Oh by the way, while all of this was going on, Kerri, a dressage rider and our Marketing Manager of SmartSupplements put together an entire bridle in eight minutes…with her eyes closed.

Just another day at SmartPak. I love my job 😀

Do you have a story about a non-horsey co-worker, friend or family member getting horsey things hilariously wrong? Share it in the comments below or on our Facebook wall – we can’t wait to read them (and they’ll make Nels feel better).

Sarah Paull

Sarah Paull is a lifelong rider and SmartPak’s Brand Manager. You may know her better as the life-size foam finger from the London Olympics, the host of USEF Network’s Live from London coverage, or “that girl from the Stuff Riders Say videos.” Prior to joining SmartPak in 2008, Sarah worked as a Veterinary Technician at B.W. Furlong & Associates in Oldwick, NJ, and obtained her degree in Equine Science from Centenary College. Sarah is the proud mom of Cody, a semi-retired, 23-year-old Quarter Horse gelding, and she’s currently looking for an eventing partner to help her get rid of all the extra time, money and energy she doesn’t actually have :-) If you're interested in her often-horsey, always-odd musings, follow @SmartPakerSarah on Twitter.

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19 comments on “Overheard in the Build-A-Bridle Workshop
  1. Nels says:

    In all honesty, if they handed me another one right now, I’d probably say the same things. That was so confusing!

    Give me a couple weeks/months and I’ll have it figured out, though!

  2. NANCY FOLKS says:


  3. Jessie B says:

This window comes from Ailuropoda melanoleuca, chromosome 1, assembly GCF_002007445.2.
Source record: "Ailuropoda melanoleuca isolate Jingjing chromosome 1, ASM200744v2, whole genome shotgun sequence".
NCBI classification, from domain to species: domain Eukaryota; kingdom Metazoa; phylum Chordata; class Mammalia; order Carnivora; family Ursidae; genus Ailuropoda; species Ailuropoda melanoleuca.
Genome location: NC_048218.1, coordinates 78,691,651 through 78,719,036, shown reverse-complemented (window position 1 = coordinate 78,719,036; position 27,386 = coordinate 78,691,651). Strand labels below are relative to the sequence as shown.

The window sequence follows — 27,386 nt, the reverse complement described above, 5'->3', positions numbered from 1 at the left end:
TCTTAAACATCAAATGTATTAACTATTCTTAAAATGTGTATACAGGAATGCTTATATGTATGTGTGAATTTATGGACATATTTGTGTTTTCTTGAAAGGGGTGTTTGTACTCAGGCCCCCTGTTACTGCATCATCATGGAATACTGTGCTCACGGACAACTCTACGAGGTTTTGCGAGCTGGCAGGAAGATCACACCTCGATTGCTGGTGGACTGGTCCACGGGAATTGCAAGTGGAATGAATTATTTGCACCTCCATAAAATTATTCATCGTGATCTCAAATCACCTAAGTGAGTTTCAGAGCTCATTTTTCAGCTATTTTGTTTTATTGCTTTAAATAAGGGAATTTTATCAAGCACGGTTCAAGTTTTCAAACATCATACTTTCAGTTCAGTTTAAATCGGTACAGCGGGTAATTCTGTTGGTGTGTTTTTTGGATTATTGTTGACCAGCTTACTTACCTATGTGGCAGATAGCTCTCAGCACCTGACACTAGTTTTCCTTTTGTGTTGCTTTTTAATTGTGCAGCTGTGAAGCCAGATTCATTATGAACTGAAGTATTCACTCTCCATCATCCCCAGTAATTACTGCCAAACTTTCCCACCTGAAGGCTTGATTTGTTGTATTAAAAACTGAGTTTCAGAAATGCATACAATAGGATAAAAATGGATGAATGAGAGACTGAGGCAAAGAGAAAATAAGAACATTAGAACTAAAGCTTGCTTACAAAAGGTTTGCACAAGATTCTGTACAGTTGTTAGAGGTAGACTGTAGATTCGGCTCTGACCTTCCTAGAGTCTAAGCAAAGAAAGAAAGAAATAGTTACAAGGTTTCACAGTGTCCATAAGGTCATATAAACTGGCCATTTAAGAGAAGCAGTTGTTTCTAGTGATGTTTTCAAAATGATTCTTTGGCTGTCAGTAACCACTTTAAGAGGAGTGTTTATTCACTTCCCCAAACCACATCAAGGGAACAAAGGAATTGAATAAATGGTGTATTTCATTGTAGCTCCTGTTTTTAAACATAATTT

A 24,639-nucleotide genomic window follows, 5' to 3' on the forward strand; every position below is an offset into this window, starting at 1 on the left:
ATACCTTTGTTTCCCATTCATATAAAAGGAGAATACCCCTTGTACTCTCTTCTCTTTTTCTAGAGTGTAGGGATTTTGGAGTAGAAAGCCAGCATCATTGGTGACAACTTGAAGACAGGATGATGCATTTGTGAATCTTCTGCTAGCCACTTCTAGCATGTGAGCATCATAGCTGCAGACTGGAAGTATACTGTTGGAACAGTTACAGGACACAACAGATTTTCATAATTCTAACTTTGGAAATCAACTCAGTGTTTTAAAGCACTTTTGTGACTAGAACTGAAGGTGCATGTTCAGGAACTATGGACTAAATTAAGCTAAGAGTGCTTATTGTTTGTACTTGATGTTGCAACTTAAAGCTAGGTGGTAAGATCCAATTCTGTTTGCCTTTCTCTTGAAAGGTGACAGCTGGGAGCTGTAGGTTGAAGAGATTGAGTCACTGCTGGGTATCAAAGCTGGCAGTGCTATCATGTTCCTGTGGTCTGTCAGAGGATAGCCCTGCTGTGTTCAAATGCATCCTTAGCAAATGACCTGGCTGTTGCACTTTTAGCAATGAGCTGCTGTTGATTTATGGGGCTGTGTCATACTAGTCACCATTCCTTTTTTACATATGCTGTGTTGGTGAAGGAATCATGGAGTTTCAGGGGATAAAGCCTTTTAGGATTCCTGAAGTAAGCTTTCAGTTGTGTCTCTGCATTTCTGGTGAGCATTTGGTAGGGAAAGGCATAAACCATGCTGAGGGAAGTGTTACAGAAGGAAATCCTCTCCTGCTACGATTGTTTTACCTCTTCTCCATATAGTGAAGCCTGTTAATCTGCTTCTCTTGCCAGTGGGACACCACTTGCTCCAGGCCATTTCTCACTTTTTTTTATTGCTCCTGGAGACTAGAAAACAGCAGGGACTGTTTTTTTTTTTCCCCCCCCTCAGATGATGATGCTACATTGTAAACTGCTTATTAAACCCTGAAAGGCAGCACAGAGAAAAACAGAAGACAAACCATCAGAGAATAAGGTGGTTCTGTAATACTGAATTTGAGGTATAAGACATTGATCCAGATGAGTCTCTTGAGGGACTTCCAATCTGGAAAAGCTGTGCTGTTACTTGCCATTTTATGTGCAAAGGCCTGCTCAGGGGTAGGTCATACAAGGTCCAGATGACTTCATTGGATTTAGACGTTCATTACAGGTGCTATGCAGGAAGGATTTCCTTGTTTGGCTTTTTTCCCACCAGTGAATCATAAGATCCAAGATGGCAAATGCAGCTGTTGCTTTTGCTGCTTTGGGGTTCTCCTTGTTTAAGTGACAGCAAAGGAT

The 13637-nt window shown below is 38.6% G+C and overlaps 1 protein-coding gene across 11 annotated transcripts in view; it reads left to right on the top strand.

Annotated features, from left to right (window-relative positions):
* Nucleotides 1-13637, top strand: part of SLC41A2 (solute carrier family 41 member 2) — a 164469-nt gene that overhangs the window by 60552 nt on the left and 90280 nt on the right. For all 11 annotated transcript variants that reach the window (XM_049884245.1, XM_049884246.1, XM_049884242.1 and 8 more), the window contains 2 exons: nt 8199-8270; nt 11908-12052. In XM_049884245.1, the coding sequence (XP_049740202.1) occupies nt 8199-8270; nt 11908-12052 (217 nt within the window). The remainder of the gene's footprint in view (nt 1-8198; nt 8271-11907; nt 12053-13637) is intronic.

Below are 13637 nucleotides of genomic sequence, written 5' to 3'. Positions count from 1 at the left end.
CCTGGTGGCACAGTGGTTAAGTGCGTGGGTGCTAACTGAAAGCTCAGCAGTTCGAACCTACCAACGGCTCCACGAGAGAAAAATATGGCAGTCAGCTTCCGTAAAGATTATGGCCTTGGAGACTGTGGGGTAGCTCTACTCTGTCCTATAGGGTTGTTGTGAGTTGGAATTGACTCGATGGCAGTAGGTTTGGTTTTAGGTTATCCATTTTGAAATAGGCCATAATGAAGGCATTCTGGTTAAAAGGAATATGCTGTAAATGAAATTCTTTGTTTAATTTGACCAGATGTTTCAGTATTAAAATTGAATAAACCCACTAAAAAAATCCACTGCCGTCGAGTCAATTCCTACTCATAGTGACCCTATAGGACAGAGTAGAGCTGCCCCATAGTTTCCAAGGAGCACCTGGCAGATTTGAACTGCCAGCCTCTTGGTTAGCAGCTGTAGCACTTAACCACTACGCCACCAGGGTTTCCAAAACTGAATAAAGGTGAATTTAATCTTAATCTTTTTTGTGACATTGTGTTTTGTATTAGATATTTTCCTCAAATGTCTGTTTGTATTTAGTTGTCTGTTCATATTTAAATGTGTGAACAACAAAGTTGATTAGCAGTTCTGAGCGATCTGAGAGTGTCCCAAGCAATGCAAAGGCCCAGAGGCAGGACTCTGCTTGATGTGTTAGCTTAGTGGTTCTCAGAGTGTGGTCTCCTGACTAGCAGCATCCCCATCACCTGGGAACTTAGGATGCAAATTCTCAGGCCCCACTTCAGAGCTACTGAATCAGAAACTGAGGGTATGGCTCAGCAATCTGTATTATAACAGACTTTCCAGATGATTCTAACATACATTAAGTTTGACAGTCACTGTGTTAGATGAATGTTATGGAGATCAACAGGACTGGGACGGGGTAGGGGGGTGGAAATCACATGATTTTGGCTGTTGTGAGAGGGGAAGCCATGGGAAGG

Once I get the headband on I usually put the bridle on my own head so it hangs loosely without tangling all the other parts. My friends always made fun of me for it.

  4. Erin G says:

    My non-horsey husband telling his horsey co-worker we just got a horse. Horsey co-worker, really excited, starts asking about the basics: breed, color, gender.

    Husband’s responses-
    Breed: uggh…horse?
    Color: I think she’s brown.
    Gender: Girl

    (Actual answer: 18 year old bay Morgan mare 🙂 )

  5. Brittani says:

    I was tellin a co-worker how to put the saddle on my bay mare. He had never been on a horse before, i turned around to grab my bridle and when i turned back he somehow had a western saddle on her backwards and was tryin to loop the cinch through. it was absolutely priceless.

  6. Lauren says:

    Love it Nels! All of my riding students ask these SAME questions when we get to tack cleaning 101! Usually I tell them to take everything apart and then they say – “Everything? How am I going to get it back together again?”

  7. CJ says:

    Nels, you sound awesome! And I loved your comment about the bit – I had the SAME reaction. So did one of our horses, who made it clear that I could ride him in any situation with absolutely NO gear just fine, thank you, and he saw no reason to have that thing in his mouth. (He has been scoring regularly in the 70s in dressage over the past year, but we still do part of our schooling in a neck loop since it seems to work for him)

  8. Penny Sumner says:

    That was too funny! But all laughing aside, my fiance to is still pretty new with the horse thing, and this helps us old timers to remember this is not like breathing for the not broken in people. I still have to tell myself I’ve been doing this for 37yrs. and he just has been handling my horse for 4 yrs. (no riding.)

  9. RidingDaisy says:

    A couple years ago, I went to horse camp for the first time and brought my own mare along. Once we were there, my trainer and I unloaded everything and stuck my short chestnut with a large blaze in a stall. My (non-rider) mother stood outside and proceeded to take a large amount of pictures of the tall bay gelding in the next stall over, who had his head stuck out his half door and sported no markings on his face. Finally she exclaimed “Honey, I got lots of pictures, she had her ears forward the whole time!”. I had to break it to her that that was not my horse 😉